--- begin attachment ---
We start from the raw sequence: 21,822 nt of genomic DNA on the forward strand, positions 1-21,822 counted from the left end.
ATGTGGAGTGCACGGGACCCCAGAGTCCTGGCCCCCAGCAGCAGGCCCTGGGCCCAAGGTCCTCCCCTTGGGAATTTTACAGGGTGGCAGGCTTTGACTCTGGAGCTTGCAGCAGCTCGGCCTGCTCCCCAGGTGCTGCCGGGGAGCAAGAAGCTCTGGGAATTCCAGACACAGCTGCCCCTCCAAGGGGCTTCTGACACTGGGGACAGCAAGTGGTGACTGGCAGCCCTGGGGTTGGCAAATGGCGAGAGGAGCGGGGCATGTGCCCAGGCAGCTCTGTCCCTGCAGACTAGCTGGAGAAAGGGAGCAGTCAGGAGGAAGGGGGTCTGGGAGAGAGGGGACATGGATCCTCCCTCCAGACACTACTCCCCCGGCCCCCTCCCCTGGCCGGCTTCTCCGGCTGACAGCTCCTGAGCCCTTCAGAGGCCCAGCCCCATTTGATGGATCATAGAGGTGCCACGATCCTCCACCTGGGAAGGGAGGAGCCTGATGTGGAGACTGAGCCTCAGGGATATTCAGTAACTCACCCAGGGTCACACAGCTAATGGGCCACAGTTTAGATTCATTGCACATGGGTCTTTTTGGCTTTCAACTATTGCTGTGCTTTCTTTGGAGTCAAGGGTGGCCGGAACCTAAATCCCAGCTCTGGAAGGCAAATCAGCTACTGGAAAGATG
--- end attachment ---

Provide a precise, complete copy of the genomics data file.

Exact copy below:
We start from the raw sequence: 21,822 nt of genomic DNA on the forward strand, positions 1-21,822 counted from the left end.
ATGTGGAGTGCACGGGACCCCAGAGTCCTGGCCCCCAGCAGCAGGCCCTGGGCCCAAGGTCCTCCCCTTGGGAATTTTACAGGGTGGCAGGCTTTGACTCTGGAGCTTGCAGCAGCTCGGCCTGCTCCCCAGGTGCTGCCGGGGAGCAAGAAGCTCTGGGAATTCCAGACACAGCTGCCCCTCCAAGGGGCTTCTGACACTGGGGACAGCAAGTGGTGACTGGCAGCCCTGGGGTTGGCAAATGGCGAGAGGAGCGGGGCATGTGCCCAGGCAGCTCTGTCCCTGCAGACTAGCTGGAGAAAGGGAGCAGTCAGGAGGAAGGGGGTCTGGGAGAGAGGGGACATGGATCCTCCCTCCAGACACTACTCCCCCGGCCCCCTCCCCTGGCCGGCTTCTCCGGCTGACAGCTCCTGAGCCCTTCAGAGGCCCAGCCCCATTTGATGGATCATAGAGGTGCCACGATCCTCCACCTGGGAAGGGAGGAGCCTGATGTGGAGACTGAGCCTCAGGGATATTCAGTAACTCACCCAGGGTCACACAGCTAATGGGCCACAGTTTAGATTCATTGCACATGGGTCTTTTTGGCTTTCAACTATTGCTGTGCTTTCTTTGGAGTCAAGGGTGGCCGGAACCTAAATCCCAGCTCTGGAAGGCAAATCAGCTACTGGAAAGATG